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Publication Detail
Faster disease progression in Parkinson’s disease with type 2 diabetes is not associated with increased α-synuclein, tau, amyloid-β or vascular pathology
Abstract
AIMS: Growing evidence suggests a shared pathogenesis between Parkinson's disease and diabetes although the underlying mechanisms remain unknown. The aim of this study is to evaluate the effect of type 2 diabetes on Parkinson's disease progression and to correlate neuropathological findings to elucidate pathogenic mechanisms. METHODS: In this cohort study, medical records were retrospectively reviewed of cases with pathologically-confirmed Parkinson's disease with and without pre-existing type 2 diabetes. Time to disability milestones (recurrent falls, wheelchair dependence, dementia, and care home placement) and survival were compared to assess disease progression and their risk estimated using Cox hazard regression models. Correlation with pathological data was performed, including quantification of α-synuclein in key brain regions and staging of vascular, Lewy and Alzheimer's pathologies. RESULTS: Patients with PD and diabetes (male 76%; age at death 78.6 ± 6.2 years) developed earlier falls (P < 0.001), wheelchair dependence (P = 0.004), dementia (P < 0.001), care home admission (P < 0.001) and had reduced survival (P < 0.001). Predating diabetes was independently associated with a two to three-fold increase in the risk of disability and death. Neuropathological assessment did not show any differences in global or regional vascular pathology, α-synuclein load in key brain areas, staging of Lewy pathology or Alzheimer's disease pathology. CONCLUSIONS: Pre-existing type 2 diabetes contributes to faster disease progression and reduced survival in Parkinson's disease which is not driven by increased vascular, Lewy or Alzheimer's pathologies. Additional non-specific neurodegeneration related to chronic brain insulin resistance may be involved.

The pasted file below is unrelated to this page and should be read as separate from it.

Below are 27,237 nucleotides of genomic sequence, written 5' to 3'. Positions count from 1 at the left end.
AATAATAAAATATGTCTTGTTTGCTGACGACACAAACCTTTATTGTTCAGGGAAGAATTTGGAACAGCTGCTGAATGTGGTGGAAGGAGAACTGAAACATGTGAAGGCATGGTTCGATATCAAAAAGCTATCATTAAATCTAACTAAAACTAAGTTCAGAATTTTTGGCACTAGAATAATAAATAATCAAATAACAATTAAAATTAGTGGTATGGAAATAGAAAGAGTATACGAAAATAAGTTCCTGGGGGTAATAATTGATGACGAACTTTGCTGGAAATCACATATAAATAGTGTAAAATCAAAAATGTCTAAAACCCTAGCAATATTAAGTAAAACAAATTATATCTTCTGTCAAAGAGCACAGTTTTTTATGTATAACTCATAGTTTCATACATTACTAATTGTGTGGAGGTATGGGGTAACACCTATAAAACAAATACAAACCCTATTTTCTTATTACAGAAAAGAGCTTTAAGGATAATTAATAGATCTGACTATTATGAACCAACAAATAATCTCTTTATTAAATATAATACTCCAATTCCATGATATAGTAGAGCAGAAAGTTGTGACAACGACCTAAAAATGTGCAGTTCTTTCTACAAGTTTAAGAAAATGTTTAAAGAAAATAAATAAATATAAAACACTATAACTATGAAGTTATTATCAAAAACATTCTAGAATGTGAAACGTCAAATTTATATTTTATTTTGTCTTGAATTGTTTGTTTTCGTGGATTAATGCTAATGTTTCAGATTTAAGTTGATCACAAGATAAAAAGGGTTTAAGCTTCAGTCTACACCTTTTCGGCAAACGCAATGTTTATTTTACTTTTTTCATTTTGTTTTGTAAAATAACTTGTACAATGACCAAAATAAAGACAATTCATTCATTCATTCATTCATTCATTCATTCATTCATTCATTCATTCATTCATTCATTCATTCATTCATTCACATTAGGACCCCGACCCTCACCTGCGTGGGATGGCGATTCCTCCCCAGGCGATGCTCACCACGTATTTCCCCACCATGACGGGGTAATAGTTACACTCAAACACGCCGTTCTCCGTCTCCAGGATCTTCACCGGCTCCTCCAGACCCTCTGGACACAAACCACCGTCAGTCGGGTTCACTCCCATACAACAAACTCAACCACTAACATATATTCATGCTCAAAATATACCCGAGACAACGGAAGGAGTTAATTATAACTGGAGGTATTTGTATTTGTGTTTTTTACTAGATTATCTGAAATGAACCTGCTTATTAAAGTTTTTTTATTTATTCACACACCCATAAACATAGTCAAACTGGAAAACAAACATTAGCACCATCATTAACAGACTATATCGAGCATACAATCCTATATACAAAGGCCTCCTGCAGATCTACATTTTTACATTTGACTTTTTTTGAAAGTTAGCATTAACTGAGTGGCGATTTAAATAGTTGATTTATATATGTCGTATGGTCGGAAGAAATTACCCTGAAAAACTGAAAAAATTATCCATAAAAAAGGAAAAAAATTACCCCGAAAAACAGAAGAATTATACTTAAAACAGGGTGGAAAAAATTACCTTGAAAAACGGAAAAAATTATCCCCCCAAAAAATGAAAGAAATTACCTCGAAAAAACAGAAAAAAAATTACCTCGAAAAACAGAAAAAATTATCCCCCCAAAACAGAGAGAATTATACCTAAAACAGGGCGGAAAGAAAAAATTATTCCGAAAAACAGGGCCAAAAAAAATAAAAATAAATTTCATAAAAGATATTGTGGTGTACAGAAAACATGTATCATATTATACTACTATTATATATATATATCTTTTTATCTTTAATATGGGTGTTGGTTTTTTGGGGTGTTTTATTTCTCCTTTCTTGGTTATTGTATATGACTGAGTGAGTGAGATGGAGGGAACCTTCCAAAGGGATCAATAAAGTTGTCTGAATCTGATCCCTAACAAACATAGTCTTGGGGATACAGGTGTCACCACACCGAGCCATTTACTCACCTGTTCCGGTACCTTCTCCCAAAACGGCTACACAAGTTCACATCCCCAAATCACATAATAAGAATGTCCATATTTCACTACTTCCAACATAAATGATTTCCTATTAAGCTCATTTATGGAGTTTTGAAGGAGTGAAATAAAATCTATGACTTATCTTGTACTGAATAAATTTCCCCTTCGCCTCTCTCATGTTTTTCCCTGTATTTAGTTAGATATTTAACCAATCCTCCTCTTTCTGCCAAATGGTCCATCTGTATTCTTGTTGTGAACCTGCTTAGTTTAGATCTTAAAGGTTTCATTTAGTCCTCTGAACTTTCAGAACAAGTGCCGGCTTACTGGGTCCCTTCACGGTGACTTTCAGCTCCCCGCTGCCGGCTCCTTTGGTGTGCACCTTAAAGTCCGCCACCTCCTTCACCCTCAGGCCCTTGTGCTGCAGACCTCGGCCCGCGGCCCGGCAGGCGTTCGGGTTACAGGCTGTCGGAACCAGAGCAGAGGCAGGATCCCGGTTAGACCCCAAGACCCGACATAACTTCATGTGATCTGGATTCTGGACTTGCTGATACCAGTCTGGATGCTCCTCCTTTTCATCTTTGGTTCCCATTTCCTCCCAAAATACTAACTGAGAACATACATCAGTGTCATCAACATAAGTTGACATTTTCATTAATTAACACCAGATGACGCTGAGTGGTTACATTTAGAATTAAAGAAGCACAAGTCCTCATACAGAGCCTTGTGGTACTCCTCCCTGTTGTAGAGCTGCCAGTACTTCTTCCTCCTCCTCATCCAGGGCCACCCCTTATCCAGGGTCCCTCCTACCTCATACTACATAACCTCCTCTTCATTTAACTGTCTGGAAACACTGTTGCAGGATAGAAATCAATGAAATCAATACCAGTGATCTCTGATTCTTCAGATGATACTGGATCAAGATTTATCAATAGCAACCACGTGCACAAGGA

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Clinical and Movement Neurosciences
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UCL Queen Square Institute of Neurology
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Clinical and Movement Neurosciences
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Clinical and Movement Neurosciences
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